The New York Times‘ latest foray into explaining Millennials — short attention spans, don’t like live TV, blah blah blah — has a few nuggets of insight about the generation.
It’s the first generation that isn’t predictable, says one marketing expert.
Here’s what we learned today:
* Four in 10 millennials said they would rather communicate with pictures than with words. So “brands” are investing in emojis, “a pictograph-based language of happy faces and hearts.”
* Younger millennials, those 18 to 24 years old, spend an average of 91 hours a month in smartphone apps, about 18 hours more than people who are 35 to 44 and 33 hours more than 45- to 54-year-olds, according to a recent comScore report. Millennials spend an average of 30 hours a month in social apps. They are spending more hours on Instagram and Snapchat, which both only recently opened their services to advertisers, and in messaging apps like Facebook Messenger and WhatsApp, which do not yet have ads.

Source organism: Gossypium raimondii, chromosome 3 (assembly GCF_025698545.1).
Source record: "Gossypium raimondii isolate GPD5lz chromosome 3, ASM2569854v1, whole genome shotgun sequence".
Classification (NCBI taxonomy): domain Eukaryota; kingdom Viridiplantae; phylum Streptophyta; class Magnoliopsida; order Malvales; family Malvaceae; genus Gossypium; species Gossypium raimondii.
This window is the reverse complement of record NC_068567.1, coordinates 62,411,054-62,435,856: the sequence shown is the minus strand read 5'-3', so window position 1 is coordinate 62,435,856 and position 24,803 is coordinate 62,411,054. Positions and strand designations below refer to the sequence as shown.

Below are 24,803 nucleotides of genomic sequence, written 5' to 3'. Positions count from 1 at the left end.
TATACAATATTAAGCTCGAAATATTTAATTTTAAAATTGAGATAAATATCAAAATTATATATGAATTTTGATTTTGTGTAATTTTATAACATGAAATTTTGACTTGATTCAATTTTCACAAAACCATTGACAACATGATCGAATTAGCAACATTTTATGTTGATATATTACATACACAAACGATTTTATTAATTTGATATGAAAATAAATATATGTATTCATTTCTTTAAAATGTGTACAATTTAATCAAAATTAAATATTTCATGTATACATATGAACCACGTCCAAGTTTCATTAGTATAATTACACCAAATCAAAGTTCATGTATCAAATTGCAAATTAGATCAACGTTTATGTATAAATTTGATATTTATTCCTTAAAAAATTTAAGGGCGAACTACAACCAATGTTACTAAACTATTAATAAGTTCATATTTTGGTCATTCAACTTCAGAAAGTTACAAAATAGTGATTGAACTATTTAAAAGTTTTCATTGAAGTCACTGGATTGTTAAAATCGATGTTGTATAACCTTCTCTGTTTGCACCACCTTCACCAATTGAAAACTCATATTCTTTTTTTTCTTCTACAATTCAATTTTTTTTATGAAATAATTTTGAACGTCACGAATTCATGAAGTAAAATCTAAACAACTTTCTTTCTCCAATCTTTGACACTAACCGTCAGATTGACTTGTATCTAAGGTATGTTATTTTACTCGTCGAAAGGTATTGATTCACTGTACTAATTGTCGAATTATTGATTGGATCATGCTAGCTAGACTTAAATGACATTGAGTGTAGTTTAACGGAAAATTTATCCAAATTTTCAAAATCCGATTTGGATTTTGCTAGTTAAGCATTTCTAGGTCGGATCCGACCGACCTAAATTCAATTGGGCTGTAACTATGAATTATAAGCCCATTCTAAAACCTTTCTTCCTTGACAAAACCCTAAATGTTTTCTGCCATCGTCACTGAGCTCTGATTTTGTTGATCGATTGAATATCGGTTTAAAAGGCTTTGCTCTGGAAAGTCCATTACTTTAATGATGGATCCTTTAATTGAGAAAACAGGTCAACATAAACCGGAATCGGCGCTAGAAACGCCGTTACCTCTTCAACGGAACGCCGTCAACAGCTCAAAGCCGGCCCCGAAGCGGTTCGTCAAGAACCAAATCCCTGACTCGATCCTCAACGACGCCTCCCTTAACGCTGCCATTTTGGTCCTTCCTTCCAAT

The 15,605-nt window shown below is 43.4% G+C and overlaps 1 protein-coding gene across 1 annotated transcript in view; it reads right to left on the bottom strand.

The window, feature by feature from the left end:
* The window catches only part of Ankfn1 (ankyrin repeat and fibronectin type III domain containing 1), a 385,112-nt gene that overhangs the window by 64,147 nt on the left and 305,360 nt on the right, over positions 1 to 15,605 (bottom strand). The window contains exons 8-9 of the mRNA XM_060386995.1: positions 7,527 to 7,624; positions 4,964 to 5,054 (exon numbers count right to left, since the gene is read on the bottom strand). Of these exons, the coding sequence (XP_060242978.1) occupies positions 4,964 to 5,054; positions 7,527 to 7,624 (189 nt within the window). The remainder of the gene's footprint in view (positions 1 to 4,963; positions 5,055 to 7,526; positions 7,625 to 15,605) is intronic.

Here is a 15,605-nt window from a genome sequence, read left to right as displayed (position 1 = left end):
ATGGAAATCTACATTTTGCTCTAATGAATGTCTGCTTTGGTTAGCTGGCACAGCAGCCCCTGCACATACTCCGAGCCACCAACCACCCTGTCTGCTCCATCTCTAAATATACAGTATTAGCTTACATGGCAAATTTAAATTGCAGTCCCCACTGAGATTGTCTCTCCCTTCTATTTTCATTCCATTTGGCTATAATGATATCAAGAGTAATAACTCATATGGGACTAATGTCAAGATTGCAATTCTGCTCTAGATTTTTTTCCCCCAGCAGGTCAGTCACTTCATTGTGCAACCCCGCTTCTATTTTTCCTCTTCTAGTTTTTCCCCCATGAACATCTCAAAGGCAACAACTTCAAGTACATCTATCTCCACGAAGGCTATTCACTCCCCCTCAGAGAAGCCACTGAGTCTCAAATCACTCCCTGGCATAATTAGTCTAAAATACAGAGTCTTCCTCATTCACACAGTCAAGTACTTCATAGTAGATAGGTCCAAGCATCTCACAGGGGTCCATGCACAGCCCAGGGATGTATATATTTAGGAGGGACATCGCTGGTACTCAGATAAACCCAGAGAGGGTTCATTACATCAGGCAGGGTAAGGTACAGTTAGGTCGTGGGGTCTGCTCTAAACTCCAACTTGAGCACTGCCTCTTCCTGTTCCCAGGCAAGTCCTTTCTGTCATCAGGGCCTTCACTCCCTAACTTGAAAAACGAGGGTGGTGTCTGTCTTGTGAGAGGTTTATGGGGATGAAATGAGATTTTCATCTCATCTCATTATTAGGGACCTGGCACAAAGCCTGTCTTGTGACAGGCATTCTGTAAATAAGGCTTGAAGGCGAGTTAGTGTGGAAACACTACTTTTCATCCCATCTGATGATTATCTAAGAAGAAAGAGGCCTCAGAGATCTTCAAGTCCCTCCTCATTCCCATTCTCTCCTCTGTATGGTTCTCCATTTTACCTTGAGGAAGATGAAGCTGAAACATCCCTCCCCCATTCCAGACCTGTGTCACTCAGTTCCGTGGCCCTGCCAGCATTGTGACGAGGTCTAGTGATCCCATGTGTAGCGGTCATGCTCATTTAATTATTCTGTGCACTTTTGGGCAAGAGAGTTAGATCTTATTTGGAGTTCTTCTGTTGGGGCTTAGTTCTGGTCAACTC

* 73 percent of millennials say it is important that a brand is not just trying to sell them something.
The Times isn’t the only news organization with a story on this exotic species today.
CNBC reports on a new study that says Millennials’ retirement plans are unrealistic. In that way, perhaps, they’re like other generations.
Seventy percent of millennials said they think they will spend less than $36,000 per year in retirement, according to a new survey by the Insured Retirement Institute and the Center for Generational Kinetics, says CNBC.